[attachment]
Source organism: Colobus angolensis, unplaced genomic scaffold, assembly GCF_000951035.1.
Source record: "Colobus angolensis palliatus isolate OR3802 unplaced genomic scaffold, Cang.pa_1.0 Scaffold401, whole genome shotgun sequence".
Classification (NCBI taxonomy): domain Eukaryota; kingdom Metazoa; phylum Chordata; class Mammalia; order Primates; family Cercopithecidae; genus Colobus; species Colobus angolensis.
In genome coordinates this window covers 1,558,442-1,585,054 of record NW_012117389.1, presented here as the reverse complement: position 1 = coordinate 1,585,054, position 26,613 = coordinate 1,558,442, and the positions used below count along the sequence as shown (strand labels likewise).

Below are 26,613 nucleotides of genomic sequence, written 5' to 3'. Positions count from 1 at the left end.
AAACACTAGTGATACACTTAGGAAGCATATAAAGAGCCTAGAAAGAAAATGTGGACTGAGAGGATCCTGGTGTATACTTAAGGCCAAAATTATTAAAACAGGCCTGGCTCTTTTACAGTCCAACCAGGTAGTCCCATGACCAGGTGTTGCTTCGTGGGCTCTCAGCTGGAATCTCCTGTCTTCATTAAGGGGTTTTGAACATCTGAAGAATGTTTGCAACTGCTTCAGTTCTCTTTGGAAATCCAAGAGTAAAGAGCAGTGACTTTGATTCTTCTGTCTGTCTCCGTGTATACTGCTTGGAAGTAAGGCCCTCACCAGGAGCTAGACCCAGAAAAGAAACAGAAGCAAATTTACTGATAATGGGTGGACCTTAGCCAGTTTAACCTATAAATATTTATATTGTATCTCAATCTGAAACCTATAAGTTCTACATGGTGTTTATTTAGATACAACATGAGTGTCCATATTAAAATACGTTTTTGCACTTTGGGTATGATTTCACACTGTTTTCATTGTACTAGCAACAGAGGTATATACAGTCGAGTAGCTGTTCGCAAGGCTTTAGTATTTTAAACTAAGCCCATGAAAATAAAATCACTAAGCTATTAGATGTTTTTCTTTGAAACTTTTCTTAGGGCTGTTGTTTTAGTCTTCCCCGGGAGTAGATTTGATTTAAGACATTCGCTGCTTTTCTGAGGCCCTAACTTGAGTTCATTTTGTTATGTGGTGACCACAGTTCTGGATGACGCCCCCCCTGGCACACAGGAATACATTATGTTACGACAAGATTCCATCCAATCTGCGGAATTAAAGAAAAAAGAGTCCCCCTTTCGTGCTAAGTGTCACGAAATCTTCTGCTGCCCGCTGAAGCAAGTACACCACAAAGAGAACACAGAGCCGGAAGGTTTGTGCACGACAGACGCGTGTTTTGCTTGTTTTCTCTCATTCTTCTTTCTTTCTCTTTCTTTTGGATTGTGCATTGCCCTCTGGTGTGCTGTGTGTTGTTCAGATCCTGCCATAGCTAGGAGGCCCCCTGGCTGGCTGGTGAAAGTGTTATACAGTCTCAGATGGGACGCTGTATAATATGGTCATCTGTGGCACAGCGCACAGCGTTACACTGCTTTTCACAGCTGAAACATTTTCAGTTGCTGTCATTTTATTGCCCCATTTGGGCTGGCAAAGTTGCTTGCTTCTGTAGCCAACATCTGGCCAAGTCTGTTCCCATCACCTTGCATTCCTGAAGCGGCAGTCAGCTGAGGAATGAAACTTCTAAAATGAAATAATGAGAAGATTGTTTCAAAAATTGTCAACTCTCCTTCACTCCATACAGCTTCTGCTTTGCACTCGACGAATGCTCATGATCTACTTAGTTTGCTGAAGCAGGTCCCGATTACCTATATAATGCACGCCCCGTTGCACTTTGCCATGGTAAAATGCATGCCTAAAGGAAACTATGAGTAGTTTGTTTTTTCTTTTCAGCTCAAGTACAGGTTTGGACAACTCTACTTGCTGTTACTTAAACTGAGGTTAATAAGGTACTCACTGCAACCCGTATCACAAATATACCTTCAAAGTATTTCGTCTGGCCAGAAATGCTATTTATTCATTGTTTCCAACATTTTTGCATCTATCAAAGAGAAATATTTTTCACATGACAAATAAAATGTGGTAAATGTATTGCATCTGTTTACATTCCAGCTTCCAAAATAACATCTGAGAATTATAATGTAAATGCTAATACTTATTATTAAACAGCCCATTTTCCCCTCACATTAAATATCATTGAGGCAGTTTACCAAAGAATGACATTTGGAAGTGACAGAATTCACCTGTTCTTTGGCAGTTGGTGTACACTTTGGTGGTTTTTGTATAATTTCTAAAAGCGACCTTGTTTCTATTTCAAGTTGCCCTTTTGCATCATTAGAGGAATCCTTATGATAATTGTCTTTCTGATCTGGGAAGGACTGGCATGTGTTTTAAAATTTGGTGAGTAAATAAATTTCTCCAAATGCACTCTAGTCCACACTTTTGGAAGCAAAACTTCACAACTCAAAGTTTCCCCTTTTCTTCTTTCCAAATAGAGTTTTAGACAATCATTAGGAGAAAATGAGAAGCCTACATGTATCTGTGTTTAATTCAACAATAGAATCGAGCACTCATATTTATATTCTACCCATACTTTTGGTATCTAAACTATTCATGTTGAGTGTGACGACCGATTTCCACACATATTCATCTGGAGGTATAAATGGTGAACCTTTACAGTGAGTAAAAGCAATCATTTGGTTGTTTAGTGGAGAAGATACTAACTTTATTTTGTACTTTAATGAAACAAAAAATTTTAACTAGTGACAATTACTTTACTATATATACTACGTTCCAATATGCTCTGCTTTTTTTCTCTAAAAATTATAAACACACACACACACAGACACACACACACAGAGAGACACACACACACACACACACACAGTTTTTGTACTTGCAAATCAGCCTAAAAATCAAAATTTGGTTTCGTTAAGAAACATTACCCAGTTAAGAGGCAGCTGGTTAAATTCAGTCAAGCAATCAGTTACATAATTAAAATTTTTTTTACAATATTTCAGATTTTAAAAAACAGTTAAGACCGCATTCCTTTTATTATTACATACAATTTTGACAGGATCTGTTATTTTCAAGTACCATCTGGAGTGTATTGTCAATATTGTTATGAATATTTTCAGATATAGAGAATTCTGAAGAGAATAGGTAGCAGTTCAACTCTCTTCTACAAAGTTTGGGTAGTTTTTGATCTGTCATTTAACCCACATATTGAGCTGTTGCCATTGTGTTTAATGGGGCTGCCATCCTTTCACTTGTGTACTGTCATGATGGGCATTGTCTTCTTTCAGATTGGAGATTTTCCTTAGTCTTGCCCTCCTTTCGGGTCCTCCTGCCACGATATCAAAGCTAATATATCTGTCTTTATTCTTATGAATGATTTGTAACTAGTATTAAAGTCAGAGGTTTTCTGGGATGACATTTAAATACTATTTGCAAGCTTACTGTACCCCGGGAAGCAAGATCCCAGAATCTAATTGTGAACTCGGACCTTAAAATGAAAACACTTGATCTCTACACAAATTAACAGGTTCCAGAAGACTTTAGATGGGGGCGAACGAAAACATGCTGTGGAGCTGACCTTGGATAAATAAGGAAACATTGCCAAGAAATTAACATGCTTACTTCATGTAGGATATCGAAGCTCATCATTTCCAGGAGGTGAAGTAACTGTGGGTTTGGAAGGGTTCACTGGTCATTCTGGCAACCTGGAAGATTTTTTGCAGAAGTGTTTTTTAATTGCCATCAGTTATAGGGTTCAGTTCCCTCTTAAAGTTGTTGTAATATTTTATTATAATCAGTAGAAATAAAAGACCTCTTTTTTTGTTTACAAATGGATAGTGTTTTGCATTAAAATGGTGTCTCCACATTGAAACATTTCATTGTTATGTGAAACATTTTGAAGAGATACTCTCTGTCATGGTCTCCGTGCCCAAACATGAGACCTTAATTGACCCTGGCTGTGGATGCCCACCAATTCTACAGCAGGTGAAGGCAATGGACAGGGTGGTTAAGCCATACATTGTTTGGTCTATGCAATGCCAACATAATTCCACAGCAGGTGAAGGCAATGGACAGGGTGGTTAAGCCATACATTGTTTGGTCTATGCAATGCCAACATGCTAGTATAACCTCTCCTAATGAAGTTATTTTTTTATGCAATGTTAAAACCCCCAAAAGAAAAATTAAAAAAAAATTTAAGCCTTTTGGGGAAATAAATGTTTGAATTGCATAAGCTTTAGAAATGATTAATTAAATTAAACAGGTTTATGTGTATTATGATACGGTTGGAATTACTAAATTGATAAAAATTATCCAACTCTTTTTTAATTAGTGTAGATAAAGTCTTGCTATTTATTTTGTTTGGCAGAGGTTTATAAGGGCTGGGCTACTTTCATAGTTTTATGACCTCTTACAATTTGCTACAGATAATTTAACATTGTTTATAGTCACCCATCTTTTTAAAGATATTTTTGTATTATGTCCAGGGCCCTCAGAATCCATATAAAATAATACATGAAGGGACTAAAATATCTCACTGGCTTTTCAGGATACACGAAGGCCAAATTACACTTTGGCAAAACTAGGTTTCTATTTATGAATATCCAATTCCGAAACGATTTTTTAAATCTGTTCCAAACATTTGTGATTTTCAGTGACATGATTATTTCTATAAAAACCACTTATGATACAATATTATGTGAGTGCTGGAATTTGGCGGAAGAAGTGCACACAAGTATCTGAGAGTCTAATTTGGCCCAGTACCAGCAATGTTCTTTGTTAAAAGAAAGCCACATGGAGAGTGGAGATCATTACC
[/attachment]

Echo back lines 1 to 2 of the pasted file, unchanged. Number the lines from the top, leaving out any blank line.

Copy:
Source organism: Colobus angolensis, unplaced genomic scaffold, assembly GCF_000951035.1.
Source record: "Colobus angolensis palliatus isolate OR3802 unplaced genomic scaffold, Cang.pa_1.0 Scaffold401, whole genome shotgun sequence".